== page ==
- Over the past seven years, Canada has concluded new free trade agreements (FTA) with nine countries, and is currently engaged in FTA negotiations with the European Union, India, Japan, Korea and other countries that comprise the Trans-Pacific Partnership.
- At the Toronto Summit in 2010, G-20 leaders established the Anti-Corruption Working Group to help prevent and tackle corruption. At the Los Cabos Summit in 2012, leaders extended the working group’s mandate – for which Canada is serving as co-chair – for an additional two years.
- In line with commitments made at various summits, most G-20 countries, including Canada, have now ratified the United Nations Convention against Corruption. In order to further tackle corruption issues, leaders are expected to endorse three sets of guiding principles (on bribery offences, solicitation, and mutual legal assistance) and launch a denial of entry experts network in St. Petersburg.
International Monetary Fund (IMF) Quota Reform:
- At the Seoul Summit in November 2010, G-20 leaders committed to working towards ratifying an IMF quota and governance reform package to increase the overall representation and voice of emerging markets and developing countries in the IMF’s governance structure. The 2010 reforms will be a big step towards improving the legitimacy and effectiveness of the IMF.
- Canada met its commitment to ratify the agreement before the G-20 target date.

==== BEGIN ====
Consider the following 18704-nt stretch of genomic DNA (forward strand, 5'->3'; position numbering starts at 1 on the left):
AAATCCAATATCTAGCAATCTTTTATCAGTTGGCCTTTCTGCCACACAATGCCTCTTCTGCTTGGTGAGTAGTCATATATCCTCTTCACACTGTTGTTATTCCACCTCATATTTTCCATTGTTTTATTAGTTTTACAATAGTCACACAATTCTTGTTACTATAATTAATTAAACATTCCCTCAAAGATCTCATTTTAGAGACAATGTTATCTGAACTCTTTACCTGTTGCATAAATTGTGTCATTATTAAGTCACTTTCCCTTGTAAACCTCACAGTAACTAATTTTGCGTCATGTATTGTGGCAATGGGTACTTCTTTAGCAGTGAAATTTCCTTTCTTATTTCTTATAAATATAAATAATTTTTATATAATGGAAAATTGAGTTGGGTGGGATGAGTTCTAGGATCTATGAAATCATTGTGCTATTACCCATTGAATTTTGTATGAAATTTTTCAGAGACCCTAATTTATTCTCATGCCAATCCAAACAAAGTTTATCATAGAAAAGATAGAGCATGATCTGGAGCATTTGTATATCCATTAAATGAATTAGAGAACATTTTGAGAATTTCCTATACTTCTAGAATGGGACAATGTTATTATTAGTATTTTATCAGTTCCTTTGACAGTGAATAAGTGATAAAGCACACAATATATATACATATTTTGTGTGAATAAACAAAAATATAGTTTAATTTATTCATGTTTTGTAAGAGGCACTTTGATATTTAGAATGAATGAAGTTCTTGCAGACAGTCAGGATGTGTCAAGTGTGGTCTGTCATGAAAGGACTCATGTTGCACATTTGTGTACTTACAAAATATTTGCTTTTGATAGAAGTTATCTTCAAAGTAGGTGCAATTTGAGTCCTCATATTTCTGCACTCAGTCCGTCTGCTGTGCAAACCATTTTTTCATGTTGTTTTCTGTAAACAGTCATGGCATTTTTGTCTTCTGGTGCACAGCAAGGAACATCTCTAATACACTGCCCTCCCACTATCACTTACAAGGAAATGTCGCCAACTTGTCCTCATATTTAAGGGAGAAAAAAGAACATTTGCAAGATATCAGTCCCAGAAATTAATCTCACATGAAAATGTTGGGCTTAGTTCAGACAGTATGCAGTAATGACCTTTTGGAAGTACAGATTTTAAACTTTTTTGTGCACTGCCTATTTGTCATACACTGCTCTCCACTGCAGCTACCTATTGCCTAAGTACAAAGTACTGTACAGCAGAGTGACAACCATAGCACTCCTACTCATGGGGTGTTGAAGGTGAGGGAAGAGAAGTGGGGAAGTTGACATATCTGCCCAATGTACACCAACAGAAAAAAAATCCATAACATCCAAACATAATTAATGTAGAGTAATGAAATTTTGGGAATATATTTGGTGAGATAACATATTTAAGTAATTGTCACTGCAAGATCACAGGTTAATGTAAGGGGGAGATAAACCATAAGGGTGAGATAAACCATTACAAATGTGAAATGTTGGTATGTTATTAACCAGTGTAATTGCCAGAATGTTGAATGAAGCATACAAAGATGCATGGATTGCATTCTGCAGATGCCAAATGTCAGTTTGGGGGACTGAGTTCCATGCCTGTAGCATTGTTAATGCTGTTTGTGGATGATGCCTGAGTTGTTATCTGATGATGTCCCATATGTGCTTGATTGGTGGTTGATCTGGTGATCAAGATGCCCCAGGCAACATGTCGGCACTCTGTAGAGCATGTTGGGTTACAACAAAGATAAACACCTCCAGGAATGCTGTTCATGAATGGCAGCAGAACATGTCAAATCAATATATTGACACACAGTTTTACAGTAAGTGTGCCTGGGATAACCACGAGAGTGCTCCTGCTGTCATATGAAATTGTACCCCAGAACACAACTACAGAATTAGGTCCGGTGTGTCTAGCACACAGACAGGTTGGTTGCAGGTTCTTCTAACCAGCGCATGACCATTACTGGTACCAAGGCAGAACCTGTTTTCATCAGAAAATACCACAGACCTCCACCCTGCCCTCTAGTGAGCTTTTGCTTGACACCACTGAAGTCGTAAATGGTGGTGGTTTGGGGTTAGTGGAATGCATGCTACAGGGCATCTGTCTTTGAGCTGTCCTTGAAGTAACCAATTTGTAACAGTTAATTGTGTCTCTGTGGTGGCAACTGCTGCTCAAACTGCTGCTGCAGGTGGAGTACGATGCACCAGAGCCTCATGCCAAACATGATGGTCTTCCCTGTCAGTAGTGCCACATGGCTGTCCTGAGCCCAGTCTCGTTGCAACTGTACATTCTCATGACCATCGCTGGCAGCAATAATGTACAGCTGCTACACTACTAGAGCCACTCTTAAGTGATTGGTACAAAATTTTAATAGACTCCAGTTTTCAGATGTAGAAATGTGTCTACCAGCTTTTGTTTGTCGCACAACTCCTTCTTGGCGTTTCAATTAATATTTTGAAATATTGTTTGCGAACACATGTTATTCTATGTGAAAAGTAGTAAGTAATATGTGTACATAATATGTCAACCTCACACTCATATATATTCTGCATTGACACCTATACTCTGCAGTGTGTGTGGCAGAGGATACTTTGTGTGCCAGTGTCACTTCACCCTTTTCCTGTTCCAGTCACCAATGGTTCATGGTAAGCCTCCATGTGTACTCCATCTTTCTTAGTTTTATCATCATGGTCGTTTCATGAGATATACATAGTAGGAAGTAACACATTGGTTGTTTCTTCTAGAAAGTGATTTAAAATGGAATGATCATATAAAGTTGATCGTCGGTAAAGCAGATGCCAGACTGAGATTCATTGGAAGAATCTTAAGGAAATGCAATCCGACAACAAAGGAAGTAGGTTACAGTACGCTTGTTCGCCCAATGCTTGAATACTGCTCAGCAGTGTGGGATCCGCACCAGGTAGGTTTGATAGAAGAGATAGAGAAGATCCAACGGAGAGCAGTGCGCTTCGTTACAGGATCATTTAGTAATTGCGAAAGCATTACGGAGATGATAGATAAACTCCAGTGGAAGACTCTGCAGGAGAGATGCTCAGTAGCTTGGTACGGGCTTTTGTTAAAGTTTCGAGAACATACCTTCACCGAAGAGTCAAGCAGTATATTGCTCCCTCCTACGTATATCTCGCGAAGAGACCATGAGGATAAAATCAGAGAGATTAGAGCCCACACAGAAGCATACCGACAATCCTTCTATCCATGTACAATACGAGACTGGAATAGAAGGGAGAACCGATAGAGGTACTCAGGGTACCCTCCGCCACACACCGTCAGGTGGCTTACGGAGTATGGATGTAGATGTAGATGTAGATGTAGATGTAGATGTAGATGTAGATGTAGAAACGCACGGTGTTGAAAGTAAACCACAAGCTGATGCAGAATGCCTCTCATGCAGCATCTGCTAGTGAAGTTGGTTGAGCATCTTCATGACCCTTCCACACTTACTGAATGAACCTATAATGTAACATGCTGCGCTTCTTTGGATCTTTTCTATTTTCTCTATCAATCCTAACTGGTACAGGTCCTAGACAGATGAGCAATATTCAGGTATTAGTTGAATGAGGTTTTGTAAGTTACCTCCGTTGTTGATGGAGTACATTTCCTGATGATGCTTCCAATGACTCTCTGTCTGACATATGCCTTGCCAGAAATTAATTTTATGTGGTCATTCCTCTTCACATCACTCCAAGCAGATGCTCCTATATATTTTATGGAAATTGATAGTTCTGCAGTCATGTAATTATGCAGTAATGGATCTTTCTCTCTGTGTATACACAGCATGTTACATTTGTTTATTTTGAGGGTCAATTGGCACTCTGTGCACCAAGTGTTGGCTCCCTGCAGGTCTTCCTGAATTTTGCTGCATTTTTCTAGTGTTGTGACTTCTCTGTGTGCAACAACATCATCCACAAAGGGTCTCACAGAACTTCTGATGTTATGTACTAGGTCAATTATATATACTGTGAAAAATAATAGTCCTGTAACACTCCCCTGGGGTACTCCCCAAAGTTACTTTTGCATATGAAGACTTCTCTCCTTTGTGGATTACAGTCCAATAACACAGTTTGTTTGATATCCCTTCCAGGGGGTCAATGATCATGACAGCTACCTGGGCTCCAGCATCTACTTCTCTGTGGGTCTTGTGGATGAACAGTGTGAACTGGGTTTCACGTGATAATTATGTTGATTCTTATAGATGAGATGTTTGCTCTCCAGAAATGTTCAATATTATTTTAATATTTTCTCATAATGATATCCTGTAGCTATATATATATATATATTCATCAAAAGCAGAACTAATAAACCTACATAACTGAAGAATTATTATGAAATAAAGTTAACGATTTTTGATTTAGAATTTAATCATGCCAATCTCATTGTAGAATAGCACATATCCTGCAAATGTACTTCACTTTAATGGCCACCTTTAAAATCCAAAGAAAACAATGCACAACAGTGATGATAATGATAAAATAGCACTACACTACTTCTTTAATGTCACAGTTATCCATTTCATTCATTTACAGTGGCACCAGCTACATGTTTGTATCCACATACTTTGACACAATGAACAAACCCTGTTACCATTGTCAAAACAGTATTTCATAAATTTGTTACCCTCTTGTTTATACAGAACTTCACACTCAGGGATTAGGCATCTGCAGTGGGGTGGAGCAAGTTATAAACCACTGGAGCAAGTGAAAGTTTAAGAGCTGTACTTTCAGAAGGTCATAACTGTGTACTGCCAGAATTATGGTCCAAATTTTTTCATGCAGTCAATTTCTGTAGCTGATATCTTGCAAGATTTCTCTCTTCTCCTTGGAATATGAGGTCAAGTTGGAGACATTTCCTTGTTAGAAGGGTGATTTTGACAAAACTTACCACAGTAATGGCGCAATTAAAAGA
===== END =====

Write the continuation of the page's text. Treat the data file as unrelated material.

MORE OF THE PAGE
- The G-20 recognizes the fundamental contribution of development to strong, sustainable and balanced growth. In 2010, leaders adopted the Seoul Multi-Year Action Plan on Development to guide the G-20’s work on international development. An accountability report, to be released in St. Petersburg, will focus on results of collective commitments and outline lessons learned. These will be used to frame the G-20’s approach to future work, including via the St. Petersburg Development Outlook.
- Canada has undertaken a leadership role on many development initiatives, including establishing the G-20’s Development Working Group and launching the Small and Medium Enterprise (SME) Finance Challenge at the Toronto Summit in 2010.
- Canada has also played a leadership role on food security in the G-20, including by spearheading the launch at the 2012 Los Cabos Summit of AgResults – an innovative, pay-on-results initiative, which aims to improve food security in developing countries in close cooperation with the private sector.
- Canada continues to champion accountability within multilateral fora, including the G-20. In St. Petersburg, the G-20 Framework Working Group will deliver its second accountability assessment to leaders, while the Development Working Group will release its first-ever accountability report. Meanwhile, the Anti-Corruption Working Group will deliver a progress report to leaders. These reports will help ensure that G-20 members live up to their commitments.